There’s an unfortunate and rather rude saying about assumptions that I’ve found popular among IT folks I’ve worked with. I say unfortunate because, to me, assumptions that are recognized early and handled the right way are a key to successful projects. Technical players who use assumptions well can help set projects on the right path long before they go astray.
Sometimes on waterfall and hybrid projects technical players are asked to estimate work early, before requirements are complete. My instinctive reaction is not to provide an ungrounded estimate, but that’s not helpful. The way to handle this uncomfortable uncertainty is to fill out the unknowns with assumptions: detailed, realistic statements that provide grounding for your estimate.
Assumptions enable the technical team to lead the project in two ways:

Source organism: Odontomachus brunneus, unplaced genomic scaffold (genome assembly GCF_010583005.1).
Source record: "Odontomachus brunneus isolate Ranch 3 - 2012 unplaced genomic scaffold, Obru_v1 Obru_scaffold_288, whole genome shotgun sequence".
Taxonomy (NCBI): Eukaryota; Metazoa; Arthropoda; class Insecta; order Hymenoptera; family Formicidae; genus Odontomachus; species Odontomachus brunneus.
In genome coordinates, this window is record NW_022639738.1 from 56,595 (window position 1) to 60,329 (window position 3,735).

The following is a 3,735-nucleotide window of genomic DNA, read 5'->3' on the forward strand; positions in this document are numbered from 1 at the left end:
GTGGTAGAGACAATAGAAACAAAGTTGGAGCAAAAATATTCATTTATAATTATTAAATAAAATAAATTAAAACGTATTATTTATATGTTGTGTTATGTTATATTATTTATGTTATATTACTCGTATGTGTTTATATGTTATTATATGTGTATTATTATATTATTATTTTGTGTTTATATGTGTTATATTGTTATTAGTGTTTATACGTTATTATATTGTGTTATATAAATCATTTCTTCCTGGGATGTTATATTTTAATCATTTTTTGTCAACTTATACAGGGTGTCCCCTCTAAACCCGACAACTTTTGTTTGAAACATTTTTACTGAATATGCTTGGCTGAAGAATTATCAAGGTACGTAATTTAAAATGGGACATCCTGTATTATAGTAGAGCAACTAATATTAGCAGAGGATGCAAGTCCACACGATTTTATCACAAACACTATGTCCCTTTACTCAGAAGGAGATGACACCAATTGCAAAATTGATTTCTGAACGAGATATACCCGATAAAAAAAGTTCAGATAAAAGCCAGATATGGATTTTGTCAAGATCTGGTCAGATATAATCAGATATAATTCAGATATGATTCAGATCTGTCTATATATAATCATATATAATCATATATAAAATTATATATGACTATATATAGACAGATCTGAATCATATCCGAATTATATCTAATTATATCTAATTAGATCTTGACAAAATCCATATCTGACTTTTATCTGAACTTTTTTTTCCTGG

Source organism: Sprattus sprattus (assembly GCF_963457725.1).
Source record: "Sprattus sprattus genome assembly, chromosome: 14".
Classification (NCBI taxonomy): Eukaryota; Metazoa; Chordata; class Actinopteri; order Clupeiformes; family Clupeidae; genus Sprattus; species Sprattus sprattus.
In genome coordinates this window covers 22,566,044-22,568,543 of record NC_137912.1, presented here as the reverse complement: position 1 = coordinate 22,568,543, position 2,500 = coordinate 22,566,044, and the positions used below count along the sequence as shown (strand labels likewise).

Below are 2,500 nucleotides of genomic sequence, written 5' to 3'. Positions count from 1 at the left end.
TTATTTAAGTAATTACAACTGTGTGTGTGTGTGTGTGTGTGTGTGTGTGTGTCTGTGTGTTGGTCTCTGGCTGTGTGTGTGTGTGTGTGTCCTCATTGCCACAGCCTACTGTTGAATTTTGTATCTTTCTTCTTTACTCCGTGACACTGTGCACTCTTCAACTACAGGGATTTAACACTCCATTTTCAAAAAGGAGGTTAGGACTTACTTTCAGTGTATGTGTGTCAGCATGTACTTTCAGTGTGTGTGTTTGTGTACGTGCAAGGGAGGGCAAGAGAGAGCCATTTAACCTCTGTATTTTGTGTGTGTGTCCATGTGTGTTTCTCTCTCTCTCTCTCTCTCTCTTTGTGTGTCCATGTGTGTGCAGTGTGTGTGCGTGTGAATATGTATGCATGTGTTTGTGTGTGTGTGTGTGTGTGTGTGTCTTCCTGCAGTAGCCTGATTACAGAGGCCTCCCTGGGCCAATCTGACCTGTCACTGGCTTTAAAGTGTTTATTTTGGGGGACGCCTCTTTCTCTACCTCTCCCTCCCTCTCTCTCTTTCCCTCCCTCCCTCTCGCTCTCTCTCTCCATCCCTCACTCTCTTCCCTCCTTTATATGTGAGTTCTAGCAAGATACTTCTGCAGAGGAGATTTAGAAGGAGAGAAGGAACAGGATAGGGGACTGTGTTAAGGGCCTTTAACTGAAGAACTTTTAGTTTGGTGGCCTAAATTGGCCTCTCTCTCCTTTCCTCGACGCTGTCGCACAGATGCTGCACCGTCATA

- Assumptions from early estimates should transfer directly to the risk list, and via the risk/issue process the team should define contingency measures if assumptions don’t hold.
- Assumptions provide a punch list for the requirements team by identifying what developers need to know in order to get the work done.
As you apply this technique, be aware that it will create its own challenges (that in my view are well worth it):
- If a PM or business customer isn’t used to seeing a plan couched in assumptions, then presenting it that way can require significant expectations management work
- Because “you don’t know what you don’t know”, even best efforts at defining assumptions can leave out important details that emerge as surprises during development and test
- Teams become accustomed to defining requirements during development and testing, so defining them can be a cultural shift
On that last point, you might say that an Agile project doesn’t need the requirements to be specified up front. I agree. However, there are still many waterfall and hybrid efforts that set goals — and request developer estimates — up front. Until we’re all working on Agile projects assumptions will be an important way for technical players to lead the team to detailed, well grounded solutions.